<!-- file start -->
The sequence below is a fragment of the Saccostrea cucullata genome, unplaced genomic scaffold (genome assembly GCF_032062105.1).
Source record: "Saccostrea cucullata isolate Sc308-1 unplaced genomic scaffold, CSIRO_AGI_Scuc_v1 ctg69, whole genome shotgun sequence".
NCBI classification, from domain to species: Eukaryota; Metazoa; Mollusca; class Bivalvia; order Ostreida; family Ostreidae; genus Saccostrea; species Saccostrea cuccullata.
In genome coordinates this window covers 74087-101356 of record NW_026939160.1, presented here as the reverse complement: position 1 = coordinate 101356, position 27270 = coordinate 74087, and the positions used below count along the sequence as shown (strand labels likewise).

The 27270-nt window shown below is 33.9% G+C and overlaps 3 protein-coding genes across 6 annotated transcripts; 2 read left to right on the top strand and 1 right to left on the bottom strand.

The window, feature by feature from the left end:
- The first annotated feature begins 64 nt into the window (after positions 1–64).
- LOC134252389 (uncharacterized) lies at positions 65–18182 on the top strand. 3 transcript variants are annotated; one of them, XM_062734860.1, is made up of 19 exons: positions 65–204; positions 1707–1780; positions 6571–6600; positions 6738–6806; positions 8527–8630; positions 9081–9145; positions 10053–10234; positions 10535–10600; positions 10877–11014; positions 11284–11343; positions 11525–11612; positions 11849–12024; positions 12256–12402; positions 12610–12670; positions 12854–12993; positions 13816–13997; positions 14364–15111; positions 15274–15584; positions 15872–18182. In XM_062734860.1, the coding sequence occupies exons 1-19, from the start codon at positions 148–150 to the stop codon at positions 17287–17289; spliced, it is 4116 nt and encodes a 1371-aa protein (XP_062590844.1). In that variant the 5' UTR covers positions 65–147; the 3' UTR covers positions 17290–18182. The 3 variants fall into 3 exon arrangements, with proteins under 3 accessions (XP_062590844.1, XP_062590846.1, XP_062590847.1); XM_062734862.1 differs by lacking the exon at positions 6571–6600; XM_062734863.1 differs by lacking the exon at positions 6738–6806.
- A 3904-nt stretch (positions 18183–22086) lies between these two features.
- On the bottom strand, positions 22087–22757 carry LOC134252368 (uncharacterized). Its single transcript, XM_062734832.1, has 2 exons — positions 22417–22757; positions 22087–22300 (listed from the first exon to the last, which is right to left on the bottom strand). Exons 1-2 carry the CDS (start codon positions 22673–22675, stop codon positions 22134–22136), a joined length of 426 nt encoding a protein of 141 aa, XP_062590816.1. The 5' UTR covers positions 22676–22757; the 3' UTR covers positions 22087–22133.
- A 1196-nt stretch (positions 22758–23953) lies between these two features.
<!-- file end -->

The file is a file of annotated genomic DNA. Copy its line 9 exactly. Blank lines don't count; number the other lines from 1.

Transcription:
- A 3904-nt stretch (positions 18183–22086) lies between these two features.